3 JULY 2022

Pull and push

Hello sunshine, living for the weekend and doing more of the right stuff

It was easy to tell how the weather was doing simply by looking at people’s faces as they were walking by. Parents, travellers and fellow pedestrians alike with wide grins, carefree expressions, chins lifted upwards — clearly the sun was out with no clouds in sight.

I was sitting on a bench doing some writing at a public park at the time, and indeed there was plenty of sunshine and a clear blue sky on that day. I remember this moment very clearly, because there I was sitting on some random bench feeling like the happiest man in the world, and all I needed was some sunlight at an open air public place, a pen, a notebook and some warm clothes.

Could it really be this simple?

If you were to go back in time and ask the younger versions of me, ‘hey kid, what are the most important things that make you happy?’, I probably would have answered with ‘delicious food, video games and family.’

As I have gotten older, these priorities have slowly shifted and evolved towards slower and less transient things, with the focus shifting from external to internal also.

In Life Warriors previously, I had wrestled with the idea of ‘living for the weekend’.

If we have the capacity to wholeheartedly craft a plan all week long and commit five days to live fully for the two-day weekend, what would it look like if we took the same level of passion to wholeheartedly craft a good life?

Today, it strikes me how much of the ‘living’ that takes place on the weekends always seems to, by default, involve some form of intense activity —  of doing ‘more’. Typically, this means leaving the house and exploring unfamiliar terrain, ranging from breakfast at a new café to a multi-day camping trip at an isolated location. The idea is to go away for some time, occupy oneself with a whole bunch of to-dos, then come back before restarting for a new week.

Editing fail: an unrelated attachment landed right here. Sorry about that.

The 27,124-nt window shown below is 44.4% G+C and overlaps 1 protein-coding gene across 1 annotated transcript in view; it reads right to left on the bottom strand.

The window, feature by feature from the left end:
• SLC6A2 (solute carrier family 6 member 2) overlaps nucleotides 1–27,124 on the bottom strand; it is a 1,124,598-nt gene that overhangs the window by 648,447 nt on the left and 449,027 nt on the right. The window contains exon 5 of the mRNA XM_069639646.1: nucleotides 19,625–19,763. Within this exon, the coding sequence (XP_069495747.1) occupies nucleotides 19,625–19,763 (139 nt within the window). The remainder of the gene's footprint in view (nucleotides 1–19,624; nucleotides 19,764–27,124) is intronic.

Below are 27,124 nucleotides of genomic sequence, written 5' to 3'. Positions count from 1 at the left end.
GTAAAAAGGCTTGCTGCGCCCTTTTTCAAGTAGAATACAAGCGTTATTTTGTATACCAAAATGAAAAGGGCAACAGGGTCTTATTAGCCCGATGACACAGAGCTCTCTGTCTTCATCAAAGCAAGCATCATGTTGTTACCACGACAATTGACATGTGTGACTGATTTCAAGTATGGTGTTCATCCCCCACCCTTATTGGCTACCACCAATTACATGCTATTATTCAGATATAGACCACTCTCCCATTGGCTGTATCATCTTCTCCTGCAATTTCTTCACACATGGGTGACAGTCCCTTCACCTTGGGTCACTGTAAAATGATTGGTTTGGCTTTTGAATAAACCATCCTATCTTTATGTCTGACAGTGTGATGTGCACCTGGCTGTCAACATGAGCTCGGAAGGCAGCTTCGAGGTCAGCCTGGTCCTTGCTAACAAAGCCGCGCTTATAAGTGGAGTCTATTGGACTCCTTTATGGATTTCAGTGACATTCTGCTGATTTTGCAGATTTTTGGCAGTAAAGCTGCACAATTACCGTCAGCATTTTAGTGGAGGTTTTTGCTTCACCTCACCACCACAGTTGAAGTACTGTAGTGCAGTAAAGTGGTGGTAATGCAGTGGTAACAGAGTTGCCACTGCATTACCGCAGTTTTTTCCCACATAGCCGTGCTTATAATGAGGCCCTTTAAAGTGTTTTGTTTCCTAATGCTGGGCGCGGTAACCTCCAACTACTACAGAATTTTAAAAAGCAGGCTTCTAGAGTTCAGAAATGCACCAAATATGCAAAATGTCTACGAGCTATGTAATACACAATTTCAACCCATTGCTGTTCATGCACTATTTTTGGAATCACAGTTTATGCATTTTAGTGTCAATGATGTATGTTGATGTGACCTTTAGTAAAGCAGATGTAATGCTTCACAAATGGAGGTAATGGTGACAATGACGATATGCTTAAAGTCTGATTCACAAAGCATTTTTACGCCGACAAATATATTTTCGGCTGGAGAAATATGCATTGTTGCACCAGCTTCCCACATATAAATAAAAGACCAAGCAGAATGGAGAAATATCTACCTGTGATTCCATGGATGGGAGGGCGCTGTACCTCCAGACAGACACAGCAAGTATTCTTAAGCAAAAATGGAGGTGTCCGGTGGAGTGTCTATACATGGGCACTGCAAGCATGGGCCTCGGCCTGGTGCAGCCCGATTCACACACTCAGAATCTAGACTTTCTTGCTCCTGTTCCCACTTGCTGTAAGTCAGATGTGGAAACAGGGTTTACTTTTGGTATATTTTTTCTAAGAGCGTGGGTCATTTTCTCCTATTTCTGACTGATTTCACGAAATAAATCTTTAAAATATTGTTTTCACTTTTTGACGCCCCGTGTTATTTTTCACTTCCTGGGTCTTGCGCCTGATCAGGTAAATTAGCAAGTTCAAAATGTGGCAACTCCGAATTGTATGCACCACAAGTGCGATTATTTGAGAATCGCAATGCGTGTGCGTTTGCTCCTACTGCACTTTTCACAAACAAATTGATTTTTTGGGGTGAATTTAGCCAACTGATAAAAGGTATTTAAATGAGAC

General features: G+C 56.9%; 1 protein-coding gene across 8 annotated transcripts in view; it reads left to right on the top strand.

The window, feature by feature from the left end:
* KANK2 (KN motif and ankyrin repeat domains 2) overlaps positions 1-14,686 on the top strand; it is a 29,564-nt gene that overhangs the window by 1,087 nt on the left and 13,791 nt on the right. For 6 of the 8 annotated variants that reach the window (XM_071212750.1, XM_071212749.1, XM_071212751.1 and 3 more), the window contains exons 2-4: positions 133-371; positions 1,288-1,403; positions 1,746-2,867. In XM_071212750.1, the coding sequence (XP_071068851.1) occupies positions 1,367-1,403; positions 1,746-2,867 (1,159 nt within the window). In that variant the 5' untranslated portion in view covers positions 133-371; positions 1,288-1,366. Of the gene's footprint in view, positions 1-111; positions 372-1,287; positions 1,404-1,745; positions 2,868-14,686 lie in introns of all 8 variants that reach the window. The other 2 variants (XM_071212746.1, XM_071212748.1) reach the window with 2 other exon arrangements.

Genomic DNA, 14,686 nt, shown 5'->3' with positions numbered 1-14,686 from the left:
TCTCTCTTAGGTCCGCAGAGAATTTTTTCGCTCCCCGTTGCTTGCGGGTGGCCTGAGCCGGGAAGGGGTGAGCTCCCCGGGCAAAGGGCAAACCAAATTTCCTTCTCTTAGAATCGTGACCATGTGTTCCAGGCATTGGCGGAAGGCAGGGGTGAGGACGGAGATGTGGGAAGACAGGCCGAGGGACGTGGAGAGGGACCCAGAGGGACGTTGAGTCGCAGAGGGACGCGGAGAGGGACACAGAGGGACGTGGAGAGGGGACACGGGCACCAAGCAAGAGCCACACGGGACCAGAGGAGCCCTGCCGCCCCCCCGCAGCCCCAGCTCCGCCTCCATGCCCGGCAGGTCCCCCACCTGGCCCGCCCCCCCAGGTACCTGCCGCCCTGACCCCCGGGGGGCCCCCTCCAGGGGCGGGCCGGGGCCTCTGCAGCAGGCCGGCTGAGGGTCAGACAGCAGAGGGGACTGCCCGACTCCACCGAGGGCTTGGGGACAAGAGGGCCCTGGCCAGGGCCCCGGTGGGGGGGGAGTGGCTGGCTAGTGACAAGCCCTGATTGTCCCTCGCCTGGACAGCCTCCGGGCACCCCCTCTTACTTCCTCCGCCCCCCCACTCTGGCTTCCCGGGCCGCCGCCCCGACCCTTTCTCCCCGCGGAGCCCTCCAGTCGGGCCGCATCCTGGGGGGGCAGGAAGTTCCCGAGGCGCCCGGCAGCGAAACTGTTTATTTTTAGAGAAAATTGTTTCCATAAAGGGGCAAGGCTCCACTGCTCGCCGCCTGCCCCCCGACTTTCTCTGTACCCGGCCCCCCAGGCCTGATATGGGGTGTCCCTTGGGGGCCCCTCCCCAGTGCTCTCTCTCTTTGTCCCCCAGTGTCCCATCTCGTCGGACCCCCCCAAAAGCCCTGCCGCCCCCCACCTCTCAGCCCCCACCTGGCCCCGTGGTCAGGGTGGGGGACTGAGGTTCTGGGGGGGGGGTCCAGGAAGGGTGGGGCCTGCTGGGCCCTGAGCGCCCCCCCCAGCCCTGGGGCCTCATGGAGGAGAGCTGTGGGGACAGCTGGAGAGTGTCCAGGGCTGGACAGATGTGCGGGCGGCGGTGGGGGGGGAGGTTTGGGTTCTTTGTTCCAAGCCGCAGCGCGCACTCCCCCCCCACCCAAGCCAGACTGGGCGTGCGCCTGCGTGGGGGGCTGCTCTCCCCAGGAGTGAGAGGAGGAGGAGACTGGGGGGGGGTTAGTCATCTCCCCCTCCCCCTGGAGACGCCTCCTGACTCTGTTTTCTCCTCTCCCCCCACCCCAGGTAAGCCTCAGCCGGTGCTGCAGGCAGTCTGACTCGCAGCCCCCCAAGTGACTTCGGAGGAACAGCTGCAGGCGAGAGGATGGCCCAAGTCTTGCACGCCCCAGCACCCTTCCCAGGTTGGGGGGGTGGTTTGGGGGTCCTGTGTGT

Not to say that there is anything inherently wrong or bad about such activities, but in my experience, the time-crunched getaways in particular leave me drained, exhausted and stressed by the Sunday evening; so much so that it simply piles on to the accumulating pressure of ramping up for the new week, in such a way that it almost negates the original purpose of ‘getting away’ in the first place.

Getting away? From what, exactly?

It is interesting to me to notice how tightly coupled the itinerary of weekends are with the ambiguous pressure that pushes towards ‘doing more stuff’ — the primary objective being to fill the calendar to be as full as possible so that none of the time ‘goes to waste’.

In stark contrast to this, experiences like sitting on that park bench basking in the winter sunshine or wandering aimlessly around a museum with no particular care for time or direction have taught me that it is possible to spend time wholeheartedly and in a way that it nourishes and fuels, rather than spike regret or stress — what is intriguing to me is how the former often takes shapes that do not explicitly seem to be much at all to the outside observer.

Walk around a museum? What is even there to see?